updated 03:40 pm EST, Sun November 6, 2011
Government admits search to keep secrets
The US government late this week made a concession on constitutional law in a fraud case that could set a precedent protecting access to cellphones. In an affidavit (PDF), the FBI was willing to say that the use of a stingray, or fake cellular tower used to intercept and relay data from phones, represented a legal Fourth Amendment search and seizure in investigating identity theft allegations against the suspect, David Rigmaiden. Officials decided to use a court order as proof on legal grounds to avoid having to abide by a request from Rigmaiden to learn details of how a stingray worked to mount his defense on constitutional violation grounds.
Investigators had so far only been willing to acknowledge that the stingray scraped basic header and routing information, which they used to help physically locate the Verizon cellular data card Rigmaiden had been using to get online away from his home access. The request, they argued, could have provided "sensitive" details of how their systems work to the broader public.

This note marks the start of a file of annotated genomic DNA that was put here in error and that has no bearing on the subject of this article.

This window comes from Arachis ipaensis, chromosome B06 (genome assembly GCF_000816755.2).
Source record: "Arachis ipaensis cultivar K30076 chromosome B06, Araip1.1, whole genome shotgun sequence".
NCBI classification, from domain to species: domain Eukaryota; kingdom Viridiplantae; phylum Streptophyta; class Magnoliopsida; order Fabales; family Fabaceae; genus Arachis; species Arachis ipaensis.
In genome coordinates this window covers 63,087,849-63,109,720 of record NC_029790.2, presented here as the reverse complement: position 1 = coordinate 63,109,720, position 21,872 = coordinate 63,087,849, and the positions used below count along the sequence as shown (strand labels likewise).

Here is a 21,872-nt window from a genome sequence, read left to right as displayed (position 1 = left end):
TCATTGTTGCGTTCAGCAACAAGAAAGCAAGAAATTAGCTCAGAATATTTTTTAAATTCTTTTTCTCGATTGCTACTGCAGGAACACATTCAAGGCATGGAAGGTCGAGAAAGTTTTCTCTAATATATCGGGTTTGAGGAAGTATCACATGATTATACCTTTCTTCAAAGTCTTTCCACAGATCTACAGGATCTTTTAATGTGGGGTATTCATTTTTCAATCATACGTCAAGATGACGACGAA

The prosecution went so far as to suggest it would rather forego the case than divulge the information.
In making the claims, the government insisted that, as a general rule, stingrays didn't violate the Fourth Amendment and didn't require a warrant. Cellphone owners didn't have a "reasonable expectation of privacy" as the information was being passed along to Verizon, prosecutors said. Civil liberty advocates have objected to such claims, arguing that it's still intercepting information that cellphone owners didn't intend to go public. Although the FBI and other agencies are legally required to purge any unrelated data they get from a stingray, concerns also exist that the public nature of a stingray means they get access to everyone who connects to that tower.
It's unclear whether the decision could stand as a legal precedent. If it does, however, it could prevent the government from trying a similar intercept without a warrant. [via Wired]